Japan Needs Better Security Intelligence
Japan must take a robust approach to security and intelligence capabilities amid evolving regional and transnational challenges, argues EWI China, East Asia and United States Fellow J. Berkshire Miller in an article for Nikkei Asian Review.
Early in March, North Korea announced that it had finished work on miniaturizing a nuclear warhead that, if accurate, would enable nuclear blackmail of the U.S., South Korea and Japan. The veracity of Pyongyang's claim is questionable, but the larger threat posed by the North to Japan—and the region more broadly—should not be questioned. North Korea's string of recent provocations—highlighted by its fourth nuclear test and a subsequent missile test—reinforces the need to enhance Japan's security and intelligence capabilities.
Aside from the sustained threat from North Korea, there are other evolving security challenges facing Japan. The most pressing of these is rapid military modernization in China, coupled with Beijing's assertiveness in the maritime domain. This is most acutely threatening to Japan's interests in the East China Sea, where Chinese vessels are constantly entering Japan's territorial waters around the disputed Senkaku islands, which China calls the Diaoyu islands. Of secondary, but not insignificant, importance are Chinese efforts to change the status quo in the South China Sea through land reclamation and gradual militarization of its alleged sovereign territory.
In addition to regional concerns, there are transnational threats that should capture Tokyo's attention. In four years, Japan will be in the final stages of its multi-faceted preparations to host the Tokyo Olympic Games in 2020. In addition to the pomp and ceremony and the diplomatic prestige that the Games bring, there will also be significant pressure on Japan's police, immigration, security and emergency management bodies to fend off potential threats and acts of terrorism and ensure the protection of its critical infrastructure and "soft targets" such as public places and malls.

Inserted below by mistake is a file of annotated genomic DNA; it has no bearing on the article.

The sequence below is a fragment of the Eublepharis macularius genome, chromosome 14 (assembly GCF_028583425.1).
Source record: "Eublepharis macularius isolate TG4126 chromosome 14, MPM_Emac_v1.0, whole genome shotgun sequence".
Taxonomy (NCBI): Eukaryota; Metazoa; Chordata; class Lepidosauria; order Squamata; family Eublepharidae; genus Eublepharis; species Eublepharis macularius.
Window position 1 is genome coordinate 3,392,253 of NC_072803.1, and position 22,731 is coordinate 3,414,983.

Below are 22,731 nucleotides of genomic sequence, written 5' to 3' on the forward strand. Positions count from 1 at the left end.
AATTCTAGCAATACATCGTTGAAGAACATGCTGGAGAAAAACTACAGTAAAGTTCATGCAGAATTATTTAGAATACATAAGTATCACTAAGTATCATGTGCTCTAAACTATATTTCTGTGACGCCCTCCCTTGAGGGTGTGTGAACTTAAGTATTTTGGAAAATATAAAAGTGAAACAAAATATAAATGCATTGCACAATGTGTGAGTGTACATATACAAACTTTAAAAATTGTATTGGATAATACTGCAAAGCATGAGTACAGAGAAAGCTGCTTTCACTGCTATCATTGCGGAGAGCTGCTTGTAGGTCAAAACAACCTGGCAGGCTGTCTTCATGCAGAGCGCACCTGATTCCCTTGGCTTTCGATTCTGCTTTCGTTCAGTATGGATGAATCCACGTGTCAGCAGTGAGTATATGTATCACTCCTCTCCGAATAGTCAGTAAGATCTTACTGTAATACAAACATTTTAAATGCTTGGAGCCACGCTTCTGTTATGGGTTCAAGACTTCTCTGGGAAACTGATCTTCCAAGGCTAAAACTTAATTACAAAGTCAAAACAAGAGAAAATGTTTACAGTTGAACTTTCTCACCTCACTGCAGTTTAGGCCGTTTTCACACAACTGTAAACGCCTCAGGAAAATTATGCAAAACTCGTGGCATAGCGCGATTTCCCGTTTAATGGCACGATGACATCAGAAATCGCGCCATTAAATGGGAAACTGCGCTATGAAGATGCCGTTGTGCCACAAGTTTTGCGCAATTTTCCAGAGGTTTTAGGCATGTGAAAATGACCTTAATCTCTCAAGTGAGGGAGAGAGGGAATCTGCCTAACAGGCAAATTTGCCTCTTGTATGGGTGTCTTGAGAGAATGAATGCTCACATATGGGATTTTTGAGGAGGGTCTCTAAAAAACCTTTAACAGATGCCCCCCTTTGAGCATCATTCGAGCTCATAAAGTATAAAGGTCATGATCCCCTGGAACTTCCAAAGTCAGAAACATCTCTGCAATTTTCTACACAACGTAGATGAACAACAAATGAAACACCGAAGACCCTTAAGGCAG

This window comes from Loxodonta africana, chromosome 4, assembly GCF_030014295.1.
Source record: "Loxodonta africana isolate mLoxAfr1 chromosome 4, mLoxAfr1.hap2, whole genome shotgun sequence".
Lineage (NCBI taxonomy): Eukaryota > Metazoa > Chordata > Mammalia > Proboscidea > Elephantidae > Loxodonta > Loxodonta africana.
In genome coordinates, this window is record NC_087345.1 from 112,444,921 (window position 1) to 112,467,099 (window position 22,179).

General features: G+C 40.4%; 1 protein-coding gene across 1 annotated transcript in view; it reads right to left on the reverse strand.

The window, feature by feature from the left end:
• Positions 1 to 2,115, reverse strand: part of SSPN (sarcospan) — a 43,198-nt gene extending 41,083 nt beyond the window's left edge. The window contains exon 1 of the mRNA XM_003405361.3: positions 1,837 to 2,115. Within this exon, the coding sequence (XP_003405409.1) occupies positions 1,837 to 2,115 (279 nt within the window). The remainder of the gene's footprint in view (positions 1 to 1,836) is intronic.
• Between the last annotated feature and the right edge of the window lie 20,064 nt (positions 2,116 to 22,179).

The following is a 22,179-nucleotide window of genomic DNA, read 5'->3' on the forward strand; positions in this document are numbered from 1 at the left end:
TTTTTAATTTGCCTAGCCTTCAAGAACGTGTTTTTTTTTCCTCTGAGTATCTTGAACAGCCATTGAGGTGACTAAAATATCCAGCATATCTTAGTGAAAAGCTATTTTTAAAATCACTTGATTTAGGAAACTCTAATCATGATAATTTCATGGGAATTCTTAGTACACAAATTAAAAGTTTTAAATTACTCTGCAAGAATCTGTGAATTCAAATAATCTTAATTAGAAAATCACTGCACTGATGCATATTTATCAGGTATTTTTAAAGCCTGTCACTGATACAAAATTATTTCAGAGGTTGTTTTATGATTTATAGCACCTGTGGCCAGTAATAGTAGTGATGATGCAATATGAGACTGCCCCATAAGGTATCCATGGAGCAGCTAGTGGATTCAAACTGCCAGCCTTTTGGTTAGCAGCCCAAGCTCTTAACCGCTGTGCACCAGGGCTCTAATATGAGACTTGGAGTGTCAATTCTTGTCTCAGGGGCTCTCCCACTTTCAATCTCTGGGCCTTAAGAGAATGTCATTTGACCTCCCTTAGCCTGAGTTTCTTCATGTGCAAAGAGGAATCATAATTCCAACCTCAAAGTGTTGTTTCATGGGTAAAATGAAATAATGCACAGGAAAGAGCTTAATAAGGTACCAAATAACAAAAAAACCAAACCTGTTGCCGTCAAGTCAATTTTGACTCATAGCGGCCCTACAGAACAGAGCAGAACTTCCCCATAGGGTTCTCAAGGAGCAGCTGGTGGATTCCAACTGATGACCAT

These concerns also transcend targets within Japan, as Japanese companies and expatriates continue to operate and live overseas—sometimes in unstable environments with rapidly evolving security situations. A key area of concern here remains the Middle East and North Africa, where Japanese companies remain engaged and continue to seek greater market share—especially in the natural resource sector. The hostage-taking—and eventual deaths—in January 2013 of several Japanese nationals working for a gas plant in Algeria is a prime example of these threats.
Since his election in late 2012, Japan's Prime Minister Shinzo Abe has expended a large amount of political time and capital on security and defense reforms. Some of the key changes during Abe's tenure include last year's passage of legislation on the reinterpretation of Japan's right to collective self-defense and reforms to the ability of its Self Defense Forces to assist Japanese nationals in danger overseas. Other key changes include the establishment of Japan's first ever national security strategy, the creation of a National Security Council, new legislation on the security of classified information, revised national defense program guidelines and changes to development and arms exports policies.
Underpinning all these changes is a strengthening of Japan's alliance with the United States through revised bilateral defense guidelines agreed last year. The new guidelines not only serve to strengthen the mutual commitment to the defense of Japan—including the Senkaku islands—but also give teeth to a "seamless" and coordinated approach to evolving security challenges in Tokyo's neighborhood.
Click here to read the full article on Nikkei Asian Review.